A few weeks ago, I came to the end of my rope. I felt like I had tried every discipline technique under the sun and nothing was working. Why, whenever Max did something wrong did it always excalate into screaming, and tantrums. The more I disciplined, the more he acted out. It was a vicious cycle. One that always ended up with me feeling bad and Max feeling bad. I knew it was hurting him.
On good days he'd come up to me. "I'm choosing to be good Mom." Then his lip would pout out and he'd stare at the floor. "But sometimes I'm a bad boy." I always tried to reassure him, that he was always a good boy, just sometimes we make wrong decisions. But our actual discipline sessions said otherwise.
Me throwing him in timeout. Him banging on the door, screaming. Me screaming back that if he broke that door we'd never go to Disneyland again. My teeth were grinding. I was angry. I love my son and I've seen his sweet side, but why wouldn't he just shape up?
Time-outs worked great with Jane. Why did they send Max into a rage spiral? Why did some days feel like constant battles?
I reached out on an internet forum, begging for help. I got a lot of great responses and was led to a website by Dr. Laura Markham, that I highly recommend checking out. But I knew that I could not just adopt a new discipline strategy. I'd tried that before and I always flamed out miserably. I had to choose to make one change. Just one.
I made two actually.
Change #1 - I stopped viewing it as discipline, and instead saw it as a 'correction.' I'd always gone into my discipline interactions viewing it as a battle of wills. 'You will listen to me. You will do what I say. You will bend your will to mine.' I saw every act of disobedience as a threat. But just changing that one word in my head changed my whole approach.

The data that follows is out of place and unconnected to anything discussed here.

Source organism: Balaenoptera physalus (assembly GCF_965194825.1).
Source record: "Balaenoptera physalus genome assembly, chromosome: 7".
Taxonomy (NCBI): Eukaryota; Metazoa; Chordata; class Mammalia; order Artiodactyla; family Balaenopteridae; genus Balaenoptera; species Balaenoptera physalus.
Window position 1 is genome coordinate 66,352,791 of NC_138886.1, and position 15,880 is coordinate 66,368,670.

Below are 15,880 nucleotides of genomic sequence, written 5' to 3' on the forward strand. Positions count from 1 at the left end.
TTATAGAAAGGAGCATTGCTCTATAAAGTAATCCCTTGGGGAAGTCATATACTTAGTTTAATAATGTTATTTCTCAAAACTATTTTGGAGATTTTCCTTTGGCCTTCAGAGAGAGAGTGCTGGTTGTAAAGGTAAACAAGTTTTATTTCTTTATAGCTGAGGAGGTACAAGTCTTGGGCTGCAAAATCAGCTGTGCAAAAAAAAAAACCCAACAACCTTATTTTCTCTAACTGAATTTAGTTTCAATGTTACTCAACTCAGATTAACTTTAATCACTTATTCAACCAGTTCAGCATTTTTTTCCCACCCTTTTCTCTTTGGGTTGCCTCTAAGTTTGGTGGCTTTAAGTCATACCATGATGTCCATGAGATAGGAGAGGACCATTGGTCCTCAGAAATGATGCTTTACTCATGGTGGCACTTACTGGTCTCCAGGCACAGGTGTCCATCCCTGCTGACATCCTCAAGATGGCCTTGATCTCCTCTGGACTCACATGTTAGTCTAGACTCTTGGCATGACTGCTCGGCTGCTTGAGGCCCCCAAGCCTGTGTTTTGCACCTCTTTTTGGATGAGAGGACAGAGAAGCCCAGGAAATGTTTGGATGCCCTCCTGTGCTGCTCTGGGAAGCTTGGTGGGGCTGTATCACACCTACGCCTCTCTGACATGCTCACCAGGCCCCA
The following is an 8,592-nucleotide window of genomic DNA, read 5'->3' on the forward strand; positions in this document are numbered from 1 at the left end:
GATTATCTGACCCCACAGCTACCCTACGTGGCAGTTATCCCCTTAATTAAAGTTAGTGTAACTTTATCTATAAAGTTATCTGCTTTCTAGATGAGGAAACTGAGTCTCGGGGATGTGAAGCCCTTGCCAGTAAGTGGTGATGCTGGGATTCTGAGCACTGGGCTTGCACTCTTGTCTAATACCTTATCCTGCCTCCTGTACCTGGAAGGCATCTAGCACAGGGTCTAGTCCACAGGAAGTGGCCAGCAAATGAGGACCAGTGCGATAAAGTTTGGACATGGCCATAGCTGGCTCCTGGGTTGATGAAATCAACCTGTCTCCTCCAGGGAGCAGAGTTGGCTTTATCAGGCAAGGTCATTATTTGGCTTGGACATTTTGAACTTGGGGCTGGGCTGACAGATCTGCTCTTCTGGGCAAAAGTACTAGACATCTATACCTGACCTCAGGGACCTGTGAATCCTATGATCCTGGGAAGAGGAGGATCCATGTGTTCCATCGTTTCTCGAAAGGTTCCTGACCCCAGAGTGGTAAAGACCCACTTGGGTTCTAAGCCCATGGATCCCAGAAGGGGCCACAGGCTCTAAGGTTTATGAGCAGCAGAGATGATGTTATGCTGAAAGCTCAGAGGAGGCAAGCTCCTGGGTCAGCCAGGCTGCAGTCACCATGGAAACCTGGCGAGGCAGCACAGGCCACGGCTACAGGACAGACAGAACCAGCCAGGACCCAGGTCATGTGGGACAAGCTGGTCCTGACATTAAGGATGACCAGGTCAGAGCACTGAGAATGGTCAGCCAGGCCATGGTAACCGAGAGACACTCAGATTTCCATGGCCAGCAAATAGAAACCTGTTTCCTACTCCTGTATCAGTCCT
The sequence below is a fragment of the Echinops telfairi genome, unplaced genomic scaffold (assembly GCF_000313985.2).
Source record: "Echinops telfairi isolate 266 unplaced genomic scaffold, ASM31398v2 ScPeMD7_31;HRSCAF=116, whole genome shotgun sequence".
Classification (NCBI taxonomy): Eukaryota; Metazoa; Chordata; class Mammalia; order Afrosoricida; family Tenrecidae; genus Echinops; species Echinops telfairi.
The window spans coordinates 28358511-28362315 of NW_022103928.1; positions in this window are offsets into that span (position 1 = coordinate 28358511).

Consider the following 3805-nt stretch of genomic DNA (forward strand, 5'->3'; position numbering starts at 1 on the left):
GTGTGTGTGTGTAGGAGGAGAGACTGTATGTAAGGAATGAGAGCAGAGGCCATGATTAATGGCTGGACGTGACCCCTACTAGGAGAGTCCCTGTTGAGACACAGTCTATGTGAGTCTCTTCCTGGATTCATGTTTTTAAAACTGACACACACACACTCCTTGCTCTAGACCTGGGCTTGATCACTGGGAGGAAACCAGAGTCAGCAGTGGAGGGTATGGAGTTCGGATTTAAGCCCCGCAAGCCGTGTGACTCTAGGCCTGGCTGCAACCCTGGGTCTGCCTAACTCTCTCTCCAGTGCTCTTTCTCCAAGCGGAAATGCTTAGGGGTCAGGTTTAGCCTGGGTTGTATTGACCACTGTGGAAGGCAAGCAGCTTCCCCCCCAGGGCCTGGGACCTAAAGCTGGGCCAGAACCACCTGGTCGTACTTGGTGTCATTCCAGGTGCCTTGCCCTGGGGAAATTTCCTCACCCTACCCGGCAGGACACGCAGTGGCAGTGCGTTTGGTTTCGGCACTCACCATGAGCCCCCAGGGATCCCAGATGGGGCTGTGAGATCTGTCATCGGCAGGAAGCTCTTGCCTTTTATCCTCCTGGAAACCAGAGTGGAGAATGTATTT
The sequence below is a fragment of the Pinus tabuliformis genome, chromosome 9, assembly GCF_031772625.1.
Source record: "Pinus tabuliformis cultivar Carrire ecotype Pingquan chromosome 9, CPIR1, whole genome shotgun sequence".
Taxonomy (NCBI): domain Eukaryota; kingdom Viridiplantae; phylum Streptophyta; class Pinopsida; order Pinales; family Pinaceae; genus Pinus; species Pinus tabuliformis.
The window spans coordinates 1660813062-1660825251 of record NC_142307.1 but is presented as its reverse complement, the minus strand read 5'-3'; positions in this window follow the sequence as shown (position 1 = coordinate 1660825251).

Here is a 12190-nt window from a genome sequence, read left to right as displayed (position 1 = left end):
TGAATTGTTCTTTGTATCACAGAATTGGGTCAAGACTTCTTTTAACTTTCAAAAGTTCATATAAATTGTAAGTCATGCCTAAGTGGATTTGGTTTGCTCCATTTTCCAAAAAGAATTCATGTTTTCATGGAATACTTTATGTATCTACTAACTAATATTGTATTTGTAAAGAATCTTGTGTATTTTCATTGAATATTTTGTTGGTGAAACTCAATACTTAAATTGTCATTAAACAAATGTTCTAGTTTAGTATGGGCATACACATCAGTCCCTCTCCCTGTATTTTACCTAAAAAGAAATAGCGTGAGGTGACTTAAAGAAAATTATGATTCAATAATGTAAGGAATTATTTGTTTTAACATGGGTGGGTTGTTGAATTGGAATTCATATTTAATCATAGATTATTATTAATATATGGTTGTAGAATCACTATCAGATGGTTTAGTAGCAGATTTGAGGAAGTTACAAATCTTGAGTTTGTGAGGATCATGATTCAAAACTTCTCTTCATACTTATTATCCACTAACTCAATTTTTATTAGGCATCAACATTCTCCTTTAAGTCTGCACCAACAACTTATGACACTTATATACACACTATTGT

This wasn't about me. And this wasn't about punishment. I was not going to punish anyone into being a better person. Boundaries are needed by everyone. But I set them and enforced them in love. 'I love you be we can not act this way.' This change in wording led to...
Change #2 - Begin every correction with a statement of love/empathy. This change had a two-fold effect. First, it forced me to calm down and see the good in my son. I could not do this when I was angry. So now, I try to begin every correction by getting on eye level with my kids, lovingly touching them (hug, hand on the shoulder, etc.), and making a statement of empathy. "I understand that it's hard to..." or, "I love you so much, but we can't..."
Max's response totally changes with this approach.
But it's not perfect. Sometimes, even when I'm loving, my kids don't want to have to do what's expected. Sometimes they still get angry and start throwing fits. And when this happens, I have to help them calm down. Correction can't take place when either party isn't calm. So, right now I have two strategies to help everyone calm down.
Calming Strategy #1 - Deep breaths. These usually work best with some guided imagining. I have my kids blow out birthday candles. Or pretend to be the spring wind waking up the flowers. Or we pretend we've swallowed a balloon and are blowing it up inside us. If that doesn't work...
Calming Strategy #2 - Timeout. There is a place for it, I feel. But only as a way for us to calm down. It does not do the correcting. It is not a consequence. It is just a way to protect the child and everyone else and get us to a place where we can talk.